Monday, September 9, 2013
MEET THE BREED: THE GREAT DANE
The Great Dane. It is impossible not to turn your head and watch this immense beauty pass by, be you a dog lover or not. The sheer size (100-200 pounds) and power of the Great Dane makes it impossible not to be stared at. (Especially if you see one riding in a Mini Cooper with their head sticking out the sunroof, ears flapping in the wind, as we were lucky enough to see once and laugh hysterically at!) The Great Dane has earned themselves the right to be called one of the most beloved breeds in America, thanks to a comic strip called Marmaduke, space age Jetson's dog Astro, of course, Scooby Doo. All three depict this breed as a fun-loving, goofy giant. But just how did this breed evolve? Was this giant bred to just be a goof ball (which undoubtedly they are), or is there a little something more to this majestic animal than meets the eye?
ORIGIN: In 407 AD The Asiatic people (called the "Alans") invaded German Gaul, part of Italy and Spain, bringing with them powerful mastiff-like dogs. Theses dogs were used to hunt and physically bring down bear and wild boar. They were believed to have been mostly a cross of Wolfhounds (particularly the Irish Wolfhound) and the old English Mastiffs. The Alans later added the Greyhound to this breed, creating the Great Dane we know of today. We think it is important to note the Alans were a nomad tribe. Nomads had no home base to speak of, constantly traveling as a means of survival. The Alans were warriors that relied on their Danes to hunt and guard their tribes. Because they were not in castles, but the wilderness, there became much more of an "inter-dependence" between man and canine. Nomad tribes are notorious for developing a closer relationship with their dogs than many other people. It is our theory that the amount of time Danes spent around human species so early on in their development, combined with a shared existence with one another in a very primal and dangerous environment, could have imprinted more "human type personality-traits" on these nomadic-companion dogs. Perhaps that is why we see more of these traits (such as an increased sense of humor and higher sensitivity levels we see in todays Great Danes) than is displayed in, say, herding breeds like Border Collies, who have historically that spent much time as solo working herders independent of their companion/human shepherds.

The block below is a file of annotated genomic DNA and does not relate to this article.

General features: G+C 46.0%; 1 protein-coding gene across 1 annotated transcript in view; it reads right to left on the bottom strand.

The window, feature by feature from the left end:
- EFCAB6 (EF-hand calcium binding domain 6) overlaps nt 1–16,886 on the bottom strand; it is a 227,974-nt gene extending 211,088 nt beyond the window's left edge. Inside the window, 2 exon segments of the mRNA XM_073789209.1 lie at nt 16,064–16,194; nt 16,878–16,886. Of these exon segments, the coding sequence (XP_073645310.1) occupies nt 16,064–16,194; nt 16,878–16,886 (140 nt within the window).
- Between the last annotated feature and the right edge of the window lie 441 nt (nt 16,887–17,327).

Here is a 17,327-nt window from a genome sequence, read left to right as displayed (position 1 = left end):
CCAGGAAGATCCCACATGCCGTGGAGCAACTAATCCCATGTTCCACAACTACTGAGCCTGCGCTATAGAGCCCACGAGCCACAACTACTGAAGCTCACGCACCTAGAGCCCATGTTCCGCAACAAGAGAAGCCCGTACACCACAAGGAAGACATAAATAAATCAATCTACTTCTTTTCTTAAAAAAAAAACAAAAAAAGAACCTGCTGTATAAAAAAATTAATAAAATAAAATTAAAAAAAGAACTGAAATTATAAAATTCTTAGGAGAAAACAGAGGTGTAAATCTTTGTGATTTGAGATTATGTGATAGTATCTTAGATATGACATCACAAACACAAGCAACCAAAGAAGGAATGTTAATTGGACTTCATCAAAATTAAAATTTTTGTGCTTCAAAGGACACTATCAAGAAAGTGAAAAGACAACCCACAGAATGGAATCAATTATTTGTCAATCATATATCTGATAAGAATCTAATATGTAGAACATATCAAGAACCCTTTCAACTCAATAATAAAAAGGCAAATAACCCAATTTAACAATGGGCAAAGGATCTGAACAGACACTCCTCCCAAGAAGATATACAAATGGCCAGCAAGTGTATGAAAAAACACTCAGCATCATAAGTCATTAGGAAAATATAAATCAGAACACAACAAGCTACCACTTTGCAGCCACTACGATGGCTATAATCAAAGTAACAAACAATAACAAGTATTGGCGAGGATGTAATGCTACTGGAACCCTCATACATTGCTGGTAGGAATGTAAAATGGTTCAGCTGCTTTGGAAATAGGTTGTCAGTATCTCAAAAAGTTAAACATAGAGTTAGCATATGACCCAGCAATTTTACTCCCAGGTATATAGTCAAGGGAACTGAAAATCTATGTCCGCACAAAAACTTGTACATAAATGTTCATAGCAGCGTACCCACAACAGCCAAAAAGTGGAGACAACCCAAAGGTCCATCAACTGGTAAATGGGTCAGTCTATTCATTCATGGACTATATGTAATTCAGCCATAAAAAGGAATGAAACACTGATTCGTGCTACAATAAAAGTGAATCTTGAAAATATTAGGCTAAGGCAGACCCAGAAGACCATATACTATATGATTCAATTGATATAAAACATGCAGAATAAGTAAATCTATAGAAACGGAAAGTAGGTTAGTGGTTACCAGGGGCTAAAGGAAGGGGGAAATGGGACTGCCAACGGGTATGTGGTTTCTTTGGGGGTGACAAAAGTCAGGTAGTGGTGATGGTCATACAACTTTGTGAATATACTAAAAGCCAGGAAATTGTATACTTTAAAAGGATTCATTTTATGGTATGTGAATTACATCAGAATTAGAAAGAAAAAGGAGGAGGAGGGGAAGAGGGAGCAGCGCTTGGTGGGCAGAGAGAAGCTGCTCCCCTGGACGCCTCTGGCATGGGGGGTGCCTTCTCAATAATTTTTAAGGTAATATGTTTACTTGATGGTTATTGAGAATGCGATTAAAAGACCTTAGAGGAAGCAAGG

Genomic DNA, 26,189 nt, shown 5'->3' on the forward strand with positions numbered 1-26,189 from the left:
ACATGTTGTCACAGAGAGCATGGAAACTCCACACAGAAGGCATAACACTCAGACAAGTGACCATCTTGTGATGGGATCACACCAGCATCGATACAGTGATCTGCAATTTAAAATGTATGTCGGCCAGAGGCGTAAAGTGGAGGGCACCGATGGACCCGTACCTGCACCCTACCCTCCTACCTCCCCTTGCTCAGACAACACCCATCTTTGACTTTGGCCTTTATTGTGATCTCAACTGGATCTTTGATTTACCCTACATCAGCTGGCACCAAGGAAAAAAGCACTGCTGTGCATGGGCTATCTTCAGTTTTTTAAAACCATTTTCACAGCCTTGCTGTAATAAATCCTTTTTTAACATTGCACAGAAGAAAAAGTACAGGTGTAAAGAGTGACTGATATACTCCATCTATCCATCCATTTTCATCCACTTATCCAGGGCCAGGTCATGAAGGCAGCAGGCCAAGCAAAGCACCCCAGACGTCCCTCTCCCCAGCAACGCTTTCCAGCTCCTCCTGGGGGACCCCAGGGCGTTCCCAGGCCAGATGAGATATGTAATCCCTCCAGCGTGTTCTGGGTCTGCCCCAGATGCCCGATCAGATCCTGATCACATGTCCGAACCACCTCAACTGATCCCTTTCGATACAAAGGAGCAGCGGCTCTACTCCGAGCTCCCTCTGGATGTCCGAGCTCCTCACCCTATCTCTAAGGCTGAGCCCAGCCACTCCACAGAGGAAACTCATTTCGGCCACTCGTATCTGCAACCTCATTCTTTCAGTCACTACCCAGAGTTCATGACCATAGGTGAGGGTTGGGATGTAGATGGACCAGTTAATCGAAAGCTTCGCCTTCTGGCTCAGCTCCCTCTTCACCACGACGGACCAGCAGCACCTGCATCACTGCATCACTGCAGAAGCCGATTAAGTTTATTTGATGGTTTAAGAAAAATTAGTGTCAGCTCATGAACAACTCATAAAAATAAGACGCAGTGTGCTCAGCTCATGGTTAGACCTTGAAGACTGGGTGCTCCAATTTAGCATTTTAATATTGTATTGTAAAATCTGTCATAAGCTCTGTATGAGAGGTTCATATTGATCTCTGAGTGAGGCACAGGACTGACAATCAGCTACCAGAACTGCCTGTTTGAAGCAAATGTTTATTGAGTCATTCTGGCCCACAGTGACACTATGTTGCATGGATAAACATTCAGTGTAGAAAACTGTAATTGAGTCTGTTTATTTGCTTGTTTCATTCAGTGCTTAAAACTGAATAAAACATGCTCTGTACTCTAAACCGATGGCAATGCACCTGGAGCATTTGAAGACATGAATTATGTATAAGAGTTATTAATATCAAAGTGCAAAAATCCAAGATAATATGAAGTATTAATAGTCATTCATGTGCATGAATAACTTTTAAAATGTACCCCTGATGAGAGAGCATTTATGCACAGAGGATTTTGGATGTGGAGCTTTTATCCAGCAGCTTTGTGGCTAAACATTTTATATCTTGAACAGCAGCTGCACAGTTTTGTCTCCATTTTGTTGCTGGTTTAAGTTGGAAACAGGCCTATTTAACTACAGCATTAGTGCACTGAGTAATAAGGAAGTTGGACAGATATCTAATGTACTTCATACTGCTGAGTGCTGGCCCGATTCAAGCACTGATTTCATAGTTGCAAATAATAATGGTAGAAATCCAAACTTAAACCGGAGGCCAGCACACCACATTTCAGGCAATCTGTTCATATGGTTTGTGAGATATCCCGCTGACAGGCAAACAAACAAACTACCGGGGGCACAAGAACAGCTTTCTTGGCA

PERSONAL OBSERVATION Being at a dog park for a decade afforded us an extraordinary opportunity to observe numerous breeds in an uncontrolled, quite primal, environment. Observing the Dane there, we witnessed the prey drive the majority of them seem to possess. Please note we are not speaking of witnessing attacks by Danes! What we did see was an innate and immense amount of speed and power used to chase other dogs. When combined with their size, these instinctual traits of speed/power had a tendency to put other dogs into a mode of total submission due to fear called "shut down". These poor dogs just had no idea on how to react to such huge, fast dogs chasing them! And the Danes who DID the chasing seemed to be confused as to how "fun" (in their eyes), could cause other dogs to be so afraid. The result was confusion among both "chaser" and "chasee". That is why the majority of Danes have never worked out with our pack. What is most important to understand is that it's not the breed's fault and it's not the owners fault (as long as the breed has had proper socialization). It is simply the nature of the breed. Only the exceptions of Bison and Estella have ever worked out with our pack. If we traced these two's lineage, combined with their excellent early socialization, we would probably have our answer as to why they are the exceptions.
HEALTH PROBLEMS: The wonderful Great Dane is subject to health problems that comes along with the territory of being a giant breed. Hip dysplasia, heart disease and bloat are common, as are mast cell tumors. Most unfortunately what also goes along with being a giant breed is a shorter lifespan. The average is approximately eight years, but many do live up to 12. (We believe this has a lot to do with the wonderful goofiness which seems to prevent them from taking life too seriously. This can diminish stress considerably in the breed.) It is also important that owners of the breed understand the species they have committed themselves too, and dedicate themselves to the proper upkeep of the breed.
IS THIS THE RIGHT BREED FOR YOU?: Many people find themselves scared off of owning a Great Dane due to their size and strength. And it is true they are enormous and strong. But if you frequent the gym and are ready for a commitment to this wonderful goofball, it could easily be one of the most rewarding and entertaining experiences of a lifetime! They can live in an apartment as long as they are taken out for long walks (running/jogging them is not necessary nor recommended until they have physically developed). They do love a yard though! And, as they are an excellent guard dog, they thrive on having that open space to strut their stuff. But what they clearly thrive on the most is close human contact. This is NOT a breed to be kept alone and isolated outside.
We hope you have enjoyed this blog and we would love to hear from you regarding input (or really anything you feel like contributing!)